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The Mint Can Help Coin Collecting

Updated on December 30, 2014

Silver American Eagle Coin

This is a silver bullion coin from the United States Mint.
This is a silver bullion coin from the United States Mint. | Source

The Mint Can Help Coin Collecting

The United States Mint produces coins, and it would seem the United States Mint would be the first to instill a desire to become a coin collector in young people. Well, the Mint does do some things, including making commemorative coins and selling some circulating coins. But, the circulation coins sold by the United States Mint should be an inexpensive entry into the hobby. This is an opportunity for the Mint to make an impact.

2015 Coin Book

Inexpensive Collectible Coins Are Possible

Looking at the current practices, first of all the circulation coins include half dollars, presidential dollars, and even America the Beautiful quarters. So, what is the problem? The United States Mint charges a premium for its circulation coins. And, to make it more of a problem, quarters minted at the San Francisco Mint and Half Dollars from both the Denver and the Philadelphia Mints are circulation pieces only because the United States Mint says so, they are not intended to circulate. If you want a half dollar from the current year, or the S mintmark on a current year quarter, you will pay a premium. Fine, it is less than double, so why not simply buy the coins needed for a collection? While it is less than double the face value, the coins cannot be purchased from the Mint one at a time. They must be purchased in rolls, in bags, or as parts of sets with a higher premium. Why should a collector pay the Mint for money, and why would a collector buy forty quarters that are all alike just to get one? Why cannot a quarter be worth a quarter, a half dollar worth fifty cents, or a dollar worth a dollar? Banks do not pay a premium for money, why should coin collectors? Oh, you can also “buy” other coins, the same coins the bank receives at face value, the Denver and Philadelphia Mint current quarters, for example..

I realize there could be an argument here that the people working for the Mint must be paid, but other mints sell coins at face value. The Royal Canadian Mint is especially coin collecting friendly. The Royal Canadian Mint makes colorized quarters that it seals in clear packages and sells at face value! One can also buy loony dollars at face value. Well, Canadians can. These are low mintage coins and sold only to Canadian addresses, with a strict limit per address. I believe authorized dealers can also acquire these coins in larger quantity, but I am not certain of this.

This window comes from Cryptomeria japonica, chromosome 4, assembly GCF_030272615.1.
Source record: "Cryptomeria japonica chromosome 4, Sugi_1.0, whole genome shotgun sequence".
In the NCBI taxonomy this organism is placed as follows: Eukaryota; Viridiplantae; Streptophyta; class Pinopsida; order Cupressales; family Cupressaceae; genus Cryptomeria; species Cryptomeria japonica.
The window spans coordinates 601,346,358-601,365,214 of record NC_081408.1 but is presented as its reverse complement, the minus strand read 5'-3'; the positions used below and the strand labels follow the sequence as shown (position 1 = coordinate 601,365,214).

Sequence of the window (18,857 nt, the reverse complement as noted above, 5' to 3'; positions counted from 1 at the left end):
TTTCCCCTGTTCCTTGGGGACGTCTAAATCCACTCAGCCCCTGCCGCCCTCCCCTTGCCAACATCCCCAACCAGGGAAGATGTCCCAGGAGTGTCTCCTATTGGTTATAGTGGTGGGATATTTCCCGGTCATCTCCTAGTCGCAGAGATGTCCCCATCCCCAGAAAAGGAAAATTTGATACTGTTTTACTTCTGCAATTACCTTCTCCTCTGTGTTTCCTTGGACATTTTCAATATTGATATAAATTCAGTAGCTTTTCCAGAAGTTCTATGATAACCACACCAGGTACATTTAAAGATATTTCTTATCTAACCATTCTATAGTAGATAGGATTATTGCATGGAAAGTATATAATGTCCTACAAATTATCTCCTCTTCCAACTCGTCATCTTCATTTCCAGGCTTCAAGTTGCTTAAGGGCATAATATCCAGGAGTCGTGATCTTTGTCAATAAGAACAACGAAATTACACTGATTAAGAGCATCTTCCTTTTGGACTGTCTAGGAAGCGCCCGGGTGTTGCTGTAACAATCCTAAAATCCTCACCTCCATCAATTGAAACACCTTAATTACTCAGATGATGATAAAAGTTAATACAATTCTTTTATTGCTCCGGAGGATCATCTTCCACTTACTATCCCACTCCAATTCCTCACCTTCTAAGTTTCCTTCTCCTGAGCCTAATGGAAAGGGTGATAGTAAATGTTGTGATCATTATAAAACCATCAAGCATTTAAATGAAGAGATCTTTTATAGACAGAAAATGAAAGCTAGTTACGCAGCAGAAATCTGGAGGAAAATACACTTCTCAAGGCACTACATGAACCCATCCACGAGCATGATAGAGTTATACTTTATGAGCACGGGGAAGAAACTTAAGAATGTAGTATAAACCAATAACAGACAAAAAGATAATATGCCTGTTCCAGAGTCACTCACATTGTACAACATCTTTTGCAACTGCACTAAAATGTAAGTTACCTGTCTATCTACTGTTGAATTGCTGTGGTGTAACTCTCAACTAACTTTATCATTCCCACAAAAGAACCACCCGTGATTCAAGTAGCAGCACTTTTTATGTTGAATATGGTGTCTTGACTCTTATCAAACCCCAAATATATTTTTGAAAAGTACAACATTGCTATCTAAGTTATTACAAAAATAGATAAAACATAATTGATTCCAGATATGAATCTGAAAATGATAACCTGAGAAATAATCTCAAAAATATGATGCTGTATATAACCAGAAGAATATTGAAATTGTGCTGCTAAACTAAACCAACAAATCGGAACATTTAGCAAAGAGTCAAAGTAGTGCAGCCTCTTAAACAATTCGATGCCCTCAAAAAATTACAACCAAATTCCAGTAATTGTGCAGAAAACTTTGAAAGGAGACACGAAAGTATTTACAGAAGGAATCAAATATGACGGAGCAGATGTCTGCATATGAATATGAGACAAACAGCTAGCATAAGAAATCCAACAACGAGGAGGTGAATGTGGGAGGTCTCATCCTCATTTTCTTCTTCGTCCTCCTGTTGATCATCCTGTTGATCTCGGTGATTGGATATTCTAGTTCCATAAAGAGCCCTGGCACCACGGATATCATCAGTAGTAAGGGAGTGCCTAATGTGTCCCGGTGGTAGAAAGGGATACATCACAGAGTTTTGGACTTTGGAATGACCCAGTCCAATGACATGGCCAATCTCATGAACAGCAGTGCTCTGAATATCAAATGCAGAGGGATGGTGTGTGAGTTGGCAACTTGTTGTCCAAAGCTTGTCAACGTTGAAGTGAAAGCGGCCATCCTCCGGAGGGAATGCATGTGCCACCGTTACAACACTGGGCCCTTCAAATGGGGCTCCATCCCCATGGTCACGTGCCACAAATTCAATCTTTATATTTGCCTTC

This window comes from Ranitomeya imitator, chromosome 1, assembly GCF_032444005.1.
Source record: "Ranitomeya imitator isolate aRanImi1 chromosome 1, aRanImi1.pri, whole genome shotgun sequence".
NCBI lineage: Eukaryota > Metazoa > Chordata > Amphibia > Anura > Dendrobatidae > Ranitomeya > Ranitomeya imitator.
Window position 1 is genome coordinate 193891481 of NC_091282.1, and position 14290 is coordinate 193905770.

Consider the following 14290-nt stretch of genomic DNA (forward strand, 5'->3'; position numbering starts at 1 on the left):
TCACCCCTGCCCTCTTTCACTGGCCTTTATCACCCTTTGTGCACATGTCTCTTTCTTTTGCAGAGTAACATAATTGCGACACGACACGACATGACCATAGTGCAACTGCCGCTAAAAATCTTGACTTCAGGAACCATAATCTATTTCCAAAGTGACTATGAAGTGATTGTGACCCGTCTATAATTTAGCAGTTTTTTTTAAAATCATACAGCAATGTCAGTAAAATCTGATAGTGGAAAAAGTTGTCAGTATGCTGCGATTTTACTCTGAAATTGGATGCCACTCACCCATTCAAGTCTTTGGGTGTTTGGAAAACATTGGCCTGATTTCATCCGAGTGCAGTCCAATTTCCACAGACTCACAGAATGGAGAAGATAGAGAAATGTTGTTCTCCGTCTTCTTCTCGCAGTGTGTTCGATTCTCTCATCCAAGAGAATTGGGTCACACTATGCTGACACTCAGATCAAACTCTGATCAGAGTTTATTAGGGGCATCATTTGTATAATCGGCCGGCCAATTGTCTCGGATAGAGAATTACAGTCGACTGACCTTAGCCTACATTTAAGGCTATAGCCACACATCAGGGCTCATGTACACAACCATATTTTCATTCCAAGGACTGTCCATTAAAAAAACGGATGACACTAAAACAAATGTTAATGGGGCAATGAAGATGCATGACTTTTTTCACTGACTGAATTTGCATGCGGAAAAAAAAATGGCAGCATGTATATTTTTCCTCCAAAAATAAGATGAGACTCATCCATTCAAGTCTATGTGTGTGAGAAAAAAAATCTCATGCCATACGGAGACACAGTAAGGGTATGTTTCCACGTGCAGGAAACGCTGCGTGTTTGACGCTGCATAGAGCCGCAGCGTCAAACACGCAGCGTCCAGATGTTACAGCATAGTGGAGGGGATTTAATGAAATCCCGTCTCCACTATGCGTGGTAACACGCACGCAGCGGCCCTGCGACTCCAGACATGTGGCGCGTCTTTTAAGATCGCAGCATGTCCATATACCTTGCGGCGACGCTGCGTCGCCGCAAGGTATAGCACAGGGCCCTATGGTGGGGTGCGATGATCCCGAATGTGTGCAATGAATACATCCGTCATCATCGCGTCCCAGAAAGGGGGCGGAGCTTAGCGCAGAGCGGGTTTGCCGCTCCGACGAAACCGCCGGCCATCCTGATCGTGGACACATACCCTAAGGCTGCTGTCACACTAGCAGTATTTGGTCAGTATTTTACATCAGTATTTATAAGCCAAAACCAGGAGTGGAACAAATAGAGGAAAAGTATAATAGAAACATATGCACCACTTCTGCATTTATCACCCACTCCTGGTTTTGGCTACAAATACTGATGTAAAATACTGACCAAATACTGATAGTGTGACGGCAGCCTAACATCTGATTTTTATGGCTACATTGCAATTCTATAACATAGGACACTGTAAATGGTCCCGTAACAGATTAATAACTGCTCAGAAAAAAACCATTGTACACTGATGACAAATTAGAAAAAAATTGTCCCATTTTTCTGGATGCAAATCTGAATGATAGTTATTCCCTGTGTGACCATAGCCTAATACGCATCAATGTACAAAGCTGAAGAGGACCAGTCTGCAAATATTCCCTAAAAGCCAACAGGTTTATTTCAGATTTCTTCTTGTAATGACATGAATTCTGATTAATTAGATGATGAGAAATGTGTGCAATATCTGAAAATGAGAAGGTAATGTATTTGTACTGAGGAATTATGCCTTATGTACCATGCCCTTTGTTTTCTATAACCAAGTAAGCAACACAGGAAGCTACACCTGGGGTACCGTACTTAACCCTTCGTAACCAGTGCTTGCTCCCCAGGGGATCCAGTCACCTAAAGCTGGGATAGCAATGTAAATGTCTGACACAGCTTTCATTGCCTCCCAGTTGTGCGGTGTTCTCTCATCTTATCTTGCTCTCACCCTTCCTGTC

How does this impact the Royal Canadian Mint? With more interest in coin collecting the Royal Canadian Mint has more customers for its commemorative coins. Getting the young collectors interested and the Royal Canadian Mint has the potential to develop a customer base for future years. The United States Mint could do the same.

In some cases the Royal Canadian Mint seeks coin collectors from both Canada and from the United States. The 20 for 20 series of fine silver coins has the Royal Canadian Mint producing twenty dollar denomination coins, and selling them for twenty dollars. These are made available at a limit of three coins per household in both Canada and in the United States. These attract United States collectors and invite them to expand their collecting interests. After the initial success, a one hundred for one hundred program was started, where a one hundred dollar fine silver coin is sold for one hundred dollars. Apparently the price was too steep for some, as a fifty for fifty coin series was then started. These face value coins allow a person to acquire nice, uncirculated coins directly from a mint with no real risk. They can be spent in Canada.

Which other world mint would see this as a viable way of establishing its future customer base while expanding its present customer base? The answer is not the United States Mint, but the United Kingdom’s Royal Mint, which now has emulated the Royal Canadian Mint with its own twenty for twenty coin series. In this case it is a twenty pound coin that is sold for twenty pounds.

The tests have been run in both Canada and the United Kingdom with success, so when will the United States Mint follow? We have to await an Act of Congress before anything can be done.

More recently, I have become aware of France having collectible coins for face value.


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